Review: Dead Space 2

Following on from the universally praised Dead Space comes its direct sequel, Dead Space 2, trying to stamp its mark even further on the survival horror genre and give the likes of Resident Evil a firm nudge into the background. And that’s exactly what it does.

Survival horror is one of those game types that I’ve never quite got into, instead just lingered nearby looking in with occasional temptation. The last game like this I tried was Resident Evil 2 – a game I quickly got annoyed with after getting stuck against a boss with no ammo and no way of getting any more. Since then I’ve been (probably wrongly) put off by the prospect of similar things happening, right up until Dead Space 2 came along and tempted me to dive in and give surviving another try.

So I arrive at the start of Dead Space 2, concerned that not playing the original would make things all the more confusing. Luckily, there is a “previously on Dead Space” introduction, outlining the events of the previous game. It’s optional too, so those of you who have battled their way through already don’t need to sit and watch something you already know. Before you know it you’re confined to a straitjacket, running for your life from a bunch of Necromorphs who see you as a pre-dinner snack. No weapons, just running like hell. Straight away you’re on the edge of your seat and from that point onwards only the bravest player will sit back and relax. Before long you manage to kit yourself out with weapons and your fancy new armoured suit and the real fight begins.

Obviously the fight isn’t all that balanced, it’s one of you against God-only-knows how many Necromorphs, but you’ve got a little help from someone who (it would seem) wants to help you out so you’re not totally lonely as you creep your way through the dark corridors and huge open rooms. These environments mix up your tactics considerably; in a tight confined space you might find it better to creep round corners in case something is waiting for you, and if you hear something nearby but can’t see it there’s a fair chance it’s behind you. Not so in one of the huge halls you’ll come across, where the creatures can (and will) come at you from all angles making the rush for survival all the more heart-pounding.

The fright factor has also been turned up to 11, and makes you jump far more than I expected it to. Even small things like TV screens suddenly turning on or balloons popping will give you a jolt, and when you’re creeping through a dimly lit area with the creaking walls the only sound to be heard, a huge Necromorph bursting through the ceiling and screaming at you 4 inches away is enough to send you leaping a foot into the air. In such a situation your gamer’s instinct takes over, and a jab of the fire button is an almost involuntary reaction. Not that a single lucky shot will be enough – even taking their head off won’t always stop them, and the need to dismember each enemy little by little until they’ve got nothing left to fight with makes accurate shooting essential, more so considering the inconvenient lack of ammo scattered around the place. The ability to make you jump like this could have got tiring, but somehow it doesn’t. Even as you approach the final chapters you’ll still get caught out when you least expect it. It’s what the game is meant to do, its raison d’etre. And boy does it deliver.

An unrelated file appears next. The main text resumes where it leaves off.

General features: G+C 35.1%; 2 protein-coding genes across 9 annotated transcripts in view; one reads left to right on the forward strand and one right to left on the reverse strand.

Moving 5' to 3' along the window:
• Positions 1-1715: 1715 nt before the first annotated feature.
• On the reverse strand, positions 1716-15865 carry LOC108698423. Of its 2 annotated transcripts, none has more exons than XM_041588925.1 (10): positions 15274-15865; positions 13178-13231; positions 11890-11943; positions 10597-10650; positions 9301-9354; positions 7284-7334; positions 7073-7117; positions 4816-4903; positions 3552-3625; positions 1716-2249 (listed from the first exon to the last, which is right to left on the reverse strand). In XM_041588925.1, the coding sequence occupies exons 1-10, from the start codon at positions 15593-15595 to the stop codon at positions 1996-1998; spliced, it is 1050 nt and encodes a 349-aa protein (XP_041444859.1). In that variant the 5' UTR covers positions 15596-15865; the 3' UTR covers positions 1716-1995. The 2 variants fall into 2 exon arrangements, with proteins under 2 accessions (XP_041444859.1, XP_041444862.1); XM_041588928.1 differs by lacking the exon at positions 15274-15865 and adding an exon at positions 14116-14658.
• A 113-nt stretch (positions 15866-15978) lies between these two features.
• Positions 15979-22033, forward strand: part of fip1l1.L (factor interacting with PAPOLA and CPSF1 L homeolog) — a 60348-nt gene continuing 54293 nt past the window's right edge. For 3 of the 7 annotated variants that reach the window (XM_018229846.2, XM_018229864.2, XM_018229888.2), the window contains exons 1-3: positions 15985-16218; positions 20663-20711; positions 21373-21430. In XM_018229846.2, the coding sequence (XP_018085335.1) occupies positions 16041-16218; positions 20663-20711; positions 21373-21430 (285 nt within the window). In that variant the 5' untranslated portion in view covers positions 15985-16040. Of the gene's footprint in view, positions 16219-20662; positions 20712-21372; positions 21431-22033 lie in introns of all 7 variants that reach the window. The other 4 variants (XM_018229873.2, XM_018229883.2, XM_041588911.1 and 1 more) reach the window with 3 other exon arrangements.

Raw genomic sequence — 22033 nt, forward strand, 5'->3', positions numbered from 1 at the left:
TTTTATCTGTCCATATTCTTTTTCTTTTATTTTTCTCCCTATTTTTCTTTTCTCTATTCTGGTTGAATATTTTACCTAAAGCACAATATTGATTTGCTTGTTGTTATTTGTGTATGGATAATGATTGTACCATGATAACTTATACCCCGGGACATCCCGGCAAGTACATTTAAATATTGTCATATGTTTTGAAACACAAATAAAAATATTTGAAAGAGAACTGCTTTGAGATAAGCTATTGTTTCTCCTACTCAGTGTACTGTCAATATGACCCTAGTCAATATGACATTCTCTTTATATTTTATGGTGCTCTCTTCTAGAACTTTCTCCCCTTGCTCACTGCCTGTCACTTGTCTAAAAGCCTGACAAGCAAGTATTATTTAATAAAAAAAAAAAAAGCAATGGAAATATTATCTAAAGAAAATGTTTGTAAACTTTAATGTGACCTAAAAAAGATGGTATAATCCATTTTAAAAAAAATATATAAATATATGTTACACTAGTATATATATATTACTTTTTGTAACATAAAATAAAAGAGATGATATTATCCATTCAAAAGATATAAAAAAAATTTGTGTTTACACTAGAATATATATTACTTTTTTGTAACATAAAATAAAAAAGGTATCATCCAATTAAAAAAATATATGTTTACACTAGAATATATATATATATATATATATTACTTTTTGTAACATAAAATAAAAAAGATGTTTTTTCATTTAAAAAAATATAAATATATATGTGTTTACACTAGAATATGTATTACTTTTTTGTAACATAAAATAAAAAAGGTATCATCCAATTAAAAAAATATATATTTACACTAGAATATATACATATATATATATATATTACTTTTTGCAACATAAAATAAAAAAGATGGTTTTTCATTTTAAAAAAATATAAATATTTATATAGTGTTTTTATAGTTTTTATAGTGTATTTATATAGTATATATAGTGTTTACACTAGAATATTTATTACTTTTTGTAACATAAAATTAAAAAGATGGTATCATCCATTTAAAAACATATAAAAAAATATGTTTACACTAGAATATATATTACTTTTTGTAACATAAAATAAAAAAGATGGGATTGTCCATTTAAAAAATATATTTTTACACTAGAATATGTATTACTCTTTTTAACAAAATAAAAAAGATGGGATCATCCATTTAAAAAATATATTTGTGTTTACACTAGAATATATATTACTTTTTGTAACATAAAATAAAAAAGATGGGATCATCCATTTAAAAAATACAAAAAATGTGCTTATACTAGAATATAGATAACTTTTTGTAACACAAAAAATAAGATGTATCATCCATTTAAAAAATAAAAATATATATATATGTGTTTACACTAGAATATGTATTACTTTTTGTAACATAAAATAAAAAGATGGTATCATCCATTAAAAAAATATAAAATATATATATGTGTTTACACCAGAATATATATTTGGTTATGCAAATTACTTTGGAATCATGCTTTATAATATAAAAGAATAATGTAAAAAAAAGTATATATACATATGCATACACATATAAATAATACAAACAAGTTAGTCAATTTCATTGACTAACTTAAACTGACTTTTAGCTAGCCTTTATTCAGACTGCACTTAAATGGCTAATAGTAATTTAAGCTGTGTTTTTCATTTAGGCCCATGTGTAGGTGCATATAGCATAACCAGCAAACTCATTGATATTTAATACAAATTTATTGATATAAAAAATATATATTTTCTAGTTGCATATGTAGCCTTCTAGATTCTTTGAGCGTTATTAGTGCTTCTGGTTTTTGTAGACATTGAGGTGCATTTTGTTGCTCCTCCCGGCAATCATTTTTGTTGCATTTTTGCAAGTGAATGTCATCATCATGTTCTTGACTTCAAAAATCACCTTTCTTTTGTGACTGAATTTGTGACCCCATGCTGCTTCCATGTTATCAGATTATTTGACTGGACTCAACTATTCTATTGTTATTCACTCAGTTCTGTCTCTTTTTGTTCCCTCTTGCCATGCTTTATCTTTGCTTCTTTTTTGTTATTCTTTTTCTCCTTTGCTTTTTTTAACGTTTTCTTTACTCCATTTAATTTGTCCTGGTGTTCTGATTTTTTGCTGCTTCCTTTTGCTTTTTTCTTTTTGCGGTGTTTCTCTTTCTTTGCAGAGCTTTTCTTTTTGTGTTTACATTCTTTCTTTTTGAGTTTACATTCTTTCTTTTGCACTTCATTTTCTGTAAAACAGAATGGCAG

As explained earlier a lack of ammo has always been my worry with these games, but despite the near-constant struggle for kit in Dead Space 2 you never feel like you’re being treated unfairly. If you’ve got nothing at all left to throw at the enemy, it’s either because you’ve rushed through and not looked for the dropped ammo, or your aim is rubbish. Careful use of your resources will generally get you by… just. You’ll finish a difficult sequence nearly dead, with next to no ammo but delighted to still be up and moving around. At various points you can upgrade your kit or buy new weapons and other equipment with the cash dropped by the Necromorphs (although why they carry cash still confuses me) and in a subtle lean towards an RPG lets you choose how to customise your kit to suit how you want to go about your destruction.

Visually Dead Space 2 is gorgeous, with some fantastic lighting, excellent character animation and suitably gory results from your gunning and slicing efforts. The contrast between dark and light sections works brilliantly to enhance the nervousness, and there’s even a decent story running along as you play. The sound is spot on, making you constantly listen out for even the tiniest scratch or muffled scream. The single player campaign is one of the finest I’ve played, it really is something to behold.

As with many predominantly single player games nowadays, a multiplayer element has been added. However unlike Uncharted 2, which turned out to be a very impressive online experience, Dead Space 2’s online shenanigans do feel like a bit of an afterthought, as if someone realised last minute they should keep up with the crowd. Don’t get me wrong, it’s not terrible, but won’t appeal to everyone. The general idea is that one team (of up to 8 players) work as engineers, trying to complete objectives. Meanwhile, the other team of  similar size play as Necromorphs trying to stop them by killing them. That’s about it. If you can get a few friends together to work as a team I reckon it’d be ok, but when we tried it seemed a bit individual with everyone seemingly out for themselves. Multiplayer will be what you and your friends make it really; on your own you possibly won’t find it all that fun.

But that’s a small blip on an otherwise fantastic package. Whether you’re new to the horror genre or a survival veteran you owe it to yourself to get a copy. It’s converted me, that’s for sure.

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